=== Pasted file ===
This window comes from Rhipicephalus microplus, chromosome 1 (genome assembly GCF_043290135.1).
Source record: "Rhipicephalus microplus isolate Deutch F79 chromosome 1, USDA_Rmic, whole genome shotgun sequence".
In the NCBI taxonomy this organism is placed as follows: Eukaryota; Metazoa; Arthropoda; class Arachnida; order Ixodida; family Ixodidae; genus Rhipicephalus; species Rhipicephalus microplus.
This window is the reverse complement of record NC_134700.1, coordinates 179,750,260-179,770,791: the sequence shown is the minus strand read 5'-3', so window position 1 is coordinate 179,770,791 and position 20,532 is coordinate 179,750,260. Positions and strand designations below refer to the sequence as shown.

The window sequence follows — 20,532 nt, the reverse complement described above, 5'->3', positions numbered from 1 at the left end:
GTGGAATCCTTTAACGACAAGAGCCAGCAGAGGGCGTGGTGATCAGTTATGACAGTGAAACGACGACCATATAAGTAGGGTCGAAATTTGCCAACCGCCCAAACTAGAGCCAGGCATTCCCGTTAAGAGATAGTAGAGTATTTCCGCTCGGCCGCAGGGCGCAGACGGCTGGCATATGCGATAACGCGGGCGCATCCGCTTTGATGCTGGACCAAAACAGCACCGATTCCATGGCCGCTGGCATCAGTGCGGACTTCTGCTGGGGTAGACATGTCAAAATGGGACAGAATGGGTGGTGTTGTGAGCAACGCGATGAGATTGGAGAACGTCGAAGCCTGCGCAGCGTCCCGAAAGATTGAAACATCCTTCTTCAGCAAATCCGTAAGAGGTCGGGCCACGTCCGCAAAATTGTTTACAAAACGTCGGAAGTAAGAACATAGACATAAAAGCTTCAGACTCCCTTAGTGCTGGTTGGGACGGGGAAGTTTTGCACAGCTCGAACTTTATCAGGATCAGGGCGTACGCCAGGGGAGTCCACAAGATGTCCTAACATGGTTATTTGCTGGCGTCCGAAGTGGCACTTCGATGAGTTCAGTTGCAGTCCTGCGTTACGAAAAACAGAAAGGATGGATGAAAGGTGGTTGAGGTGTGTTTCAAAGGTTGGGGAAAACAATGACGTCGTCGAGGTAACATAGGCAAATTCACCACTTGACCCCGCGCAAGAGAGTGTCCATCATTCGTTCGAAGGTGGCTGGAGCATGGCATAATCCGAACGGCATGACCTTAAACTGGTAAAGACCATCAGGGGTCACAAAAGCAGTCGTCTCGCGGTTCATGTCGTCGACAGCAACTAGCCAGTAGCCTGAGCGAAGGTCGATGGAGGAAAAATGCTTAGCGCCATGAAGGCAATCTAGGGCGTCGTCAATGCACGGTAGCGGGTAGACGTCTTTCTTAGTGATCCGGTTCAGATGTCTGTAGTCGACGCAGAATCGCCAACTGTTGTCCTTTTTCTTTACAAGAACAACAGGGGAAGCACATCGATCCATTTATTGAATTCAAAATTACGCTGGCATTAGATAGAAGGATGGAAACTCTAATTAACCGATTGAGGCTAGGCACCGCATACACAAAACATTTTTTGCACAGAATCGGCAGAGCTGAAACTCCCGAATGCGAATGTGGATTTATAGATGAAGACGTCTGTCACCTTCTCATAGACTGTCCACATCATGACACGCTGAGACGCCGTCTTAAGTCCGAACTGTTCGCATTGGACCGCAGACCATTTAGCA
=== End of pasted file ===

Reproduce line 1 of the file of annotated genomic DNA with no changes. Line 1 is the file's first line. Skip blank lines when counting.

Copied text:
This window comes from Rhipicephalus microplus, chromosome 1 (genome assembly GCF_043290135.1).